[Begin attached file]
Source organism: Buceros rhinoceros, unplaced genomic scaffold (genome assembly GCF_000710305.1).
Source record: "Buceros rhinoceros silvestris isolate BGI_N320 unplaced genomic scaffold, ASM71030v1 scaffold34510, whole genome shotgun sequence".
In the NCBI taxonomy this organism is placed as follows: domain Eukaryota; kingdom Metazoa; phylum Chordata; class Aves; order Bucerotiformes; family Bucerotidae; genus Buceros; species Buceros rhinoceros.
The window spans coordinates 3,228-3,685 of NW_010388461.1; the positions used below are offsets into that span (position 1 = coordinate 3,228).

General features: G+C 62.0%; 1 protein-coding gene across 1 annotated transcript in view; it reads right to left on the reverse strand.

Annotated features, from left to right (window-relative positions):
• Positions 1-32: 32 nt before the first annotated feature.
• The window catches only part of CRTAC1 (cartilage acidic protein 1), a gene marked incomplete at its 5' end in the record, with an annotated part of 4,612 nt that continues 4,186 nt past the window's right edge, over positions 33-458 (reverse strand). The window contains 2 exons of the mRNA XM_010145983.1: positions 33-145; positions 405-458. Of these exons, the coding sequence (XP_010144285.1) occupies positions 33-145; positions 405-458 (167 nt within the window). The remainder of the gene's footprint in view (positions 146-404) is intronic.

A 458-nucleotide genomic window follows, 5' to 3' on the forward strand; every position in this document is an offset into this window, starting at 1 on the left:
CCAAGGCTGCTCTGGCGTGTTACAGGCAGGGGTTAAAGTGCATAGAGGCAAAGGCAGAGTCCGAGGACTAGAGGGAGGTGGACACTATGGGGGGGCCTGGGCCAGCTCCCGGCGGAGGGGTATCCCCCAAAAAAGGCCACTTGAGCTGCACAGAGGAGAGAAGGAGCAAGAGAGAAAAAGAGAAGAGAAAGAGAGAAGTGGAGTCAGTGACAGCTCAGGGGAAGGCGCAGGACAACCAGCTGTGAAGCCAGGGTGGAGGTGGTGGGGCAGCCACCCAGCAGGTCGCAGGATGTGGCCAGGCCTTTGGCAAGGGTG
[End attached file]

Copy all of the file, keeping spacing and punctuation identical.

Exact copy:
Source organism: Buceros rhinoceros, unplaced genomic scaffold (genome assembly GCF_000710305.1).
Source record: "Buceros rhinoceros silvestris isolate BGI_N320 unplaced genomic scaffold, ASM71030v1 scaffold34510, whole genome shotgun sequence".
In the NCBI taxonomy this organism is placed as follows: domain Eukaryota; kingdom Metazoa; phylum Chordata; class Aves; order Bucerotiformes; family Bucerotidae; genus Buceros; species Buceros rhinoceros.
The window spans coordinates 3,228-3,685 of NW_010388461.1; the positions used below are offsets into that span (position 1 = coordinate 3,228).

General features: G+C 62.0%; 1 protein-coding gene across 1 annotated transcript in view; it reads right to left on the reverse strand.

Annotated features, from left to right (window-relative positions):
• Positions 1-32: 32 nt before the first annotated feature.
• The window catches only part of CRTAC1 (cartilage acidic protein 1), a gene marked incomplete at its 5' end in the record, with an annotated part of 4,612 nt that continues 4,186 nt past the window's right edge, over positions 33-458 (reverse strand). The window contains 2 exons of the mRNA XM_010145983.1: positions 33-145; positions 405-458. Of these exons, the coding sequence (XP_010144285.1) occupies positions 33-145; positions 405-458 (167 nt within the window). The remainder of the gene's footprint in view (positions 146-404) is intronic.

A 458-nucleotide genomic window follows, 5' to 3' on the forward strand; every position in this document is an offset into this window, starting at 1 on the left:
CCAAGGCTGCTCTGGCGTGTTACAGGCAGGGGTTAAAGTGCATAGAGGCAAAGGCAGAGTCCGAGGACTAGAGGGAGGTGGACACTATGGGGGGGCCTGGGCCAGCTCCCGGCGGAGGGGTATCCCCCAAAAAAGGCCACTTGAGCTGCACAGAGGAGAGAAGGAGCAAGAGAGAAAAAGAGAAGAGAAAGAGAGAAGTGGAGTCAGTGACAGCTCAGGGGAAGGCGCAGGACAACCAGCTGTGAAGCCAGGGTGGAGGTGGTGGGGCAGCCACCCAGCAGGTCGCAGGATGTGGCCAGGCCTTTGGCAAGGGTG